Work often seems to scream louder than God when I walk into my office on Massachusetts Avenue – especially in light of Genesis 3:17b-19:
Cursed is the ground because of you; in pain you shall eat of it all the days of your life; thorns and thistles it shall bring forth for you; and you shall eat the plants of the field. By the sweat of your face you shall eat bread, till you return to the ground, for out of it you were taken; for you are dust, and to dust you shall return. (Genesis 3:17–19, ESV)
I work as a government affairs analyst at an advocacy organization, and I spend a majority of my time advising a large senior citizen organization. As I work to explain the political process to clients, I am greeted with the same old “we elected these people to do something and we haven’t seen ‘em do squat!” Often the work is more mundane than taxing or challenging, so relating to the “toiling in the field” of Genesis 3 does not seem to fit.
But then I look again, more generally: sin enters the world anew with every birth, the Earth fails to yield its full potential, and man falls away from God because of pride. In many ways this does actually model my “daily grind” when I go to work: I begin each day with sin-stained thoughts, motives, and actions; I fail to live up to my potential, not only at work as an employee, but in every aspect of my job as a citizen; finally, I too fall away from God at work because of pride. And so do the people I’m advising, and so do the people about whom I’m advising. This is a direct consequence of Genesis 3. Work before the Fall was pleasant, perfect in fact! The only difference in the two “works” of Genesis chapter 2 and Genesis chapter 3 is that one was united entirely with God and His design, and the other was not; man believed in his own knowledge—after all that is what brought the Fall and led to the dispersion at Babel in Gen 11.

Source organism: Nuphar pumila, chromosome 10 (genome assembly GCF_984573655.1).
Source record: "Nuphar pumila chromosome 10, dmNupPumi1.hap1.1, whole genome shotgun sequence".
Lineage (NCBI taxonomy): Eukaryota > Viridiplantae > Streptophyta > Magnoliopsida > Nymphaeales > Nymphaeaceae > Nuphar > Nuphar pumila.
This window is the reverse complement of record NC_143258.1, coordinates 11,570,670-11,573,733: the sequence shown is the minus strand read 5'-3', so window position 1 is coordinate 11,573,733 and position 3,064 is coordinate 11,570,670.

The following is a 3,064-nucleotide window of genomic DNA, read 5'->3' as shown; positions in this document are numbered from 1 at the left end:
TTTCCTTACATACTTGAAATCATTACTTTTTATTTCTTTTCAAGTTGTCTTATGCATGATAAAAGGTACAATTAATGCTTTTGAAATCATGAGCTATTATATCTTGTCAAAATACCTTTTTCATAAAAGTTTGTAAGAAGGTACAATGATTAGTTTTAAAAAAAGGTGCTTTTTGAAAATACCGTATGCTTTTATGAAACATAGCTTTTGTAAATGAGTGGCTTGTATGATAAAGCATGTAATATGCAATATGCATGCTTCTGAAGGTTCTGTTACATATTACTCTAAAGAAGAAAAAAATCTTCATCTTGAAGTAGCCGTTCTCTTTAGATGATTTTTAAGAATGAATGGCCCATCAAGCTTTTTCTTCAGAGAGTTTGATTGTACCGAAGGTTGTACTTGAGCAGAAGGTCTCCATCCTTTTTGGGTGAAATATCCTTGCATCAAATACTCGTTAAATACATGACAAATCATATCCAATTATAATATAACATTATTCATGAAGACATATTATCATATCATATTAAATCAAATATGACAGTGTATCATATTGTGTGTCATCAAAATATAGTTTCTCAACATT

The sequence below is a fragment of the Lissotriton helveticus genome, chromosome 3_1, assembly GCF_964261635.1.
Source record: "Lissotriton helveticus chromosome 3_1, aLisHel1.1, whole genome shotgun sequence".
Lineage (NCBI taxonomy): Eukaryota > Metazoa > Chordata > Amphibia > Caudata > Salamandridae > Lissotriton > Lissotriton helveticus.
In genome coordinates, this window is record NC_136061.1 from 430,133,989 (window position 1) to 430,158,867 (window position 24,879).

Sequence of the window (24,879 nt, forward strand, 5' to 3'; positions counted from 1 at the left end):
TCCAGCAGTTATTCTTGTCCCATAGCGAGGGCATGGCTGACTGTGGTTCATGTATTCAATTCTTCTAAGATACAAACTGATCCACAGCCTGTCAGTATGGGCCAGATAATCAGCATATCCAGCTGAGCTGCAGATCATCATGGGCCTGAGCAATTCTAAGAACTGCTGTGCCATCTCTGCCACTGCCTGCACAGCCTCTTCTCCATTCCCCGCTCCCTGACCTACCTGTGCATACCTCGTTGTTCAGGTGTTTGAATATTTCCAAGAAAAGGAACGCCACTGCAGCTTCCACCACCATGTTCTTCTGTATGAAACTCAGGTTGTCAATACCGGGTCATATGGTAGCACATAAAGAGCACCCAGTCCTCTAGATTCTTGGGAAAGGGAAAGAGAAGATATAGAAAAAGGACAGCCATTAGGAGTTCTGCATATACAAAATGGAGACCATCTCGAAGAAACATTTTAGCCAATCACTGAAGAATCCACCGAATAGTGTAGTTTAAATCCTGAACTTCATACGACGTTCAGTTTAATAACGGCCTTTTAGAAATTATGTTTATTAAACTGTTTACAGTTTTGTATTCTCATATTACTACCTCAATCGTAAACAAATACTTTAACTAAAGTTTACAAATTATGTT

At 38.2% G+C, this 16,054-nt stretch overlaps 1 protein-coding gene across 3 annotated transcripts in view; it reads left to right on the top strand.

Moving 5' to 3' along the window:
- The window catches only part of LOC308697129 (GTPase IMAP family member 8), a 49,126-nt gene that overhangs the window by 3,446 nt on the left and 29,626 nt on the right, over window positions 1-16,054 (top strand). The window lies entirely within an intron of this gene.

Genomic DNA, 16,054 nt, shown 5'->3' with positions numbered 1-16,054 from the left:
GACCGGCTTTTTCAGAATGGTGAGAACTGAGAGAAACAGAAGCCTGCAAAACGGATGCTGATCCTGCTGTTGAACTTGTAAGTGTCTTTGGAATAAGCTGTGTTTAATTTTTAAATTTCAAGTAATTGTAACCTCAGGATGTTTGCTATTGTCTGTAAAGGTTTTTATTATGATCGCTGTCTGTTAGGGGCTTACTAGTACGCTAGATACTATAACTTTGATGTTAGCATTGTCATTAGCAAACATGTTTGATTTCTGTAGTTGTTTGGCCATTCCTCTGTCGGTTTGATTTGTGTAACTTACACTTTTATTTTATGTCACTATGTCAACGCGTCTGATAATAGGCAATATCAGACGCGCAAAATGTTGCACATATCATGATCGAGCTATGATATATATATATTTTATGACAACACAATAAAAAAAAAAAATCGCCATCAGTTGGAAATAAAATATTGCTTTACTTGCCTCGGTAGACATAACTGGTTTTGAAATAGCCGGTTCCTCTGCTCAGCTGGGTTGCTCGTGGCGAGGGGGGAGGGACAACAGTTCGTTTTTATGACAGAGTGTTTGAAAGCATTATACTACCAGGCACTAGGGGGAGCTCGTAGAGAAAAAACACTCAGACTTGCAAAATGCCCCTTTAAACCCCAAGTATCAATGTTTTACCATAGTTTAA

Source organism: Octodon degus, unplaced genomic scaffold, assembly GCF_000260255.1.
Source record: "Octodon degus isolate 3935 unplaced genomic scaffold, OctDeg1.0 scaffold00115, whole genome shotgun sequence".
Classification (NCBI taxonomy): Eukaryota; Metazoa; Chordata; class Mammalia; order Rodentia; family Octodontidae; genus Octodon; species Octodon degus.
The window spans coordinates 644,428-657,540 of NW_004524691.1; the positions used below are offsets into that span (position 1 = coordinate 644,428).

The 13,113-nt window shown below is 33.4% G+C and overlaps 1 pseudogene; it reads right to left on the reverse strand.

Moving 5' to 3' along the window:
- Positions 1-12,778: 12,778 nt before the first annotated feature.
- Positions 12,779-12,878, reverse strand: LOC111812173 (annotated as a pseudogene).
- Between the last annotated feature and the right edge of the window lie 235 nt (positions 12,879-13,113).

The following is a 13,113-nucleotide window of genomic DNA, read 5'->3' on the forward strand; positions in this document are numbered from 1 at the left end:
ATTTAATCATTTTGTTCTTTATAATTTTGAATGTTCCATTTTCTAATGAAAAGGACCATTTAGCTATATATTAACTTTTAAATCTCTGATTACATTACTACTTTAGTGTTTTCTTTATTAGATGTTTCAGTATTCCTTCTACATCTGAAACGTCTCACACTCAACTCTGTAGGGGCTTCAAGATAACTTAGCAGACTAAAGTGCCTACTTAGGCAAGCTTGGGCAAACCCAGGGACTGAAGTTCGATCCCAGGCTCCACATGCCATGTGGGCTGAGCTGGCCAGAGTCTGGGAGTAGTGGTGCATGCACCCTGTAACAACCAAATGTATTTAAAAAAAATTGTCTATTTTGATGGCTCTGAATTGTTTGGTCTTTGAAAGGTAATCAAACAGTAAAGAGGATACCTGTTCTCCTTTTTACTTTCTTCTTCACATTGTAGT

In the face of this world, how should one enter the workforce? The answer quite simply is “fully.” A Christian ought to enter the workday fully satisfied in God’s Word. Whether that satisfaction is developed in a quiet time, singing in the car, or reflecting on God’s Creation while riding the Metro, one must intentionally dwell with and in the Creator before taking up the day’s tasks; otherwise the disadvantage is too great to overcome. I tried having quiet times at day’s start and finish, but I still struggled with work—I still held negative attitudes that shone through in actions towards circumstances and other employees. So I concluded that, with so much madness rushing towards me in the workday, I needed Genesis 3:15 in my life:
I will put enmity between you and the woman, and between your offspring and her offspring; he shall bruise your head, and you shall bruise his heel. (Genesis 3:15, ESV)
I do not mean merely memorizing the verse, I mean feeling it. Understanding the hope that is implanted in a seemingly hopeless chapter. God entered into the worst chapter of the Bible, in the form of creation, not Creator, and won the battle. I never really believed in “feeling a verse” until a few years ago, but if there was ever a verse that can send chills all up and down my arms; Genesis 3:15 is that verse. Work must encompass this hope because the Gospel is the only knowledge in all of history that can push a person to be the best government affairs associate in all of Washington, D.C….even though – when walking in the door to another set of angry phone calls – that person seemingly has no passion for the day-to-day grind necessary to accomplish such a task to the nation’s good and to God’s glory in the work being done.
Will Thompson interns for an advocacy organization in Washington, DC and is a member of the 2015-2016 Capital Fellows Program.
Images: FreeImages.com/Harrison Keely